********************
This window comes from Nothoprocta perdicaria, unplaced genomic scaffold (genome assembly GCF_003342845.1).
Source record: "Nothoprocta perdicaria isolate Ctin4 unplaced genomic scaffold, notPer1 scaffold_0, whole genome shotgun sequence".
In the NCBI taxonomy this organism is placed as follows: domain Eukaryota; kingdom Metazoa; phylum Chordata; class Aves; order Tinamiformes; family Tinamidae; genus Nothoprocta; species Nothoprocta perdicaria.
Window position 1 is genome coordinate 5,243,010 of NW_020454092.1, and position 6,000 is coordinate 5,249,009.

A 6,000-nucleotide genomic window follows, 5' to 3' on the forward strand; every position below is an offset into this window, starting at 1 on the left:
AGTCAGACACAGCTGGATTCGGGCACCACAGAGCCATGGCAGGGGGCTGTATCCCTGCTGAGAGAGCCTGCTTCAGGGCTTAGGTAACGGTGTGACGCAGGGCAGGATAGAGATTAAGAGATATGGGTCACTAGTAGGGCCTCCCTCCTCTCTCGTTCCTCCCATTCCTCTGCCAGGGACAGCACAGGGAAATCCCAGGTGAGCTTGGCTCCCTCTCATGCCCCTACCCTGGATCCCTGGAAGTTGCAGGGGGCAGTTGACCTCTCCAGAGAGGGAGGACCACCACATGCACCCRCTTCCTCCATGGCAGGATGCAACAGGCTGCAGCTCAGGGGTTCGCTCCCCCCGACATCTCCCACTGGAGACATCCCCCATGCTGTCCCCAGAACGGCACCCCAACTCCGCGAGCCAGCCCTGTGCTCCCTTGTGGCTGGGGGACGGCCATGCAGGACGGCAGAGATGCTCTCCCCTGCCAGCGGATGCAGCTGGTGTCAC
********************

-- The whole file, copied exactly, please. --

This window comes from Nothoprocta perdicaria, unplaced genomic scaffold (genome assembly GCF_003342845.1).
Source record: "Nothoprocta perdicaria isolate Ctin4 unplaced genomic scaffold, notPer1 scaffold_0, whole genome shotgun sequence".
In the NCBI taxonomy this organism is placed as follows: domain Eukaryota; kingdom Metazoa; phylum Chordata; class Aves; order Tinamiformes; family Tinamidae; genus Nothoprocta; species Nothoprocta perdicaria.
Window position 1 is genome coordinate 5,243,010 of NW_020454092.1, and position 6,000 is coordinate 5,249,009.

A 6,000-nucleotide genomic window follows, 5' to 3' on the forward strand; every position below is an offset into this window, starting at 1 on the left:
AGTCAGACACAGCTGGATTCGGGCACCACAGAGCCATGGCAGGGGGCTGTATCCCTGCTGAGAGAGCCTGCTTCAGGGCTTAGGTAACGGTGTGACGCAGGGCAGGATAGAGATTAAGAGATATGGGTCACTAGTAGGGCCTCCCTCCTCTCTCGTTCCTCCCATTCCTCTGCCAGGGACAGCACAGGGAAATCCCAGGTGAGCTTGGCTCCCTCTCATGCCCCTACCCTGGATCCCTGGAAGTTGCAGGGGGCAGTTGACCTCTCCAGAGAGGGAGGACCACCACATGCACCCRCTTCCTCCATGGCAGGATGCAACAGGCTGCAGCTCAGGGGTTCGCTCCCCCCGACATCTCCCACTGGAGACATCCCCCATGCTGTCCCCAGAACGGCACCCCAACTCCGCGAGCCAGCCCTGTGCTCCCTTGTGGCTGGGGGACGGCCATGCAGGACGGCAGAGATGCTCTCCCCTGCCAGCGGATGCAGCTGGTGTCAC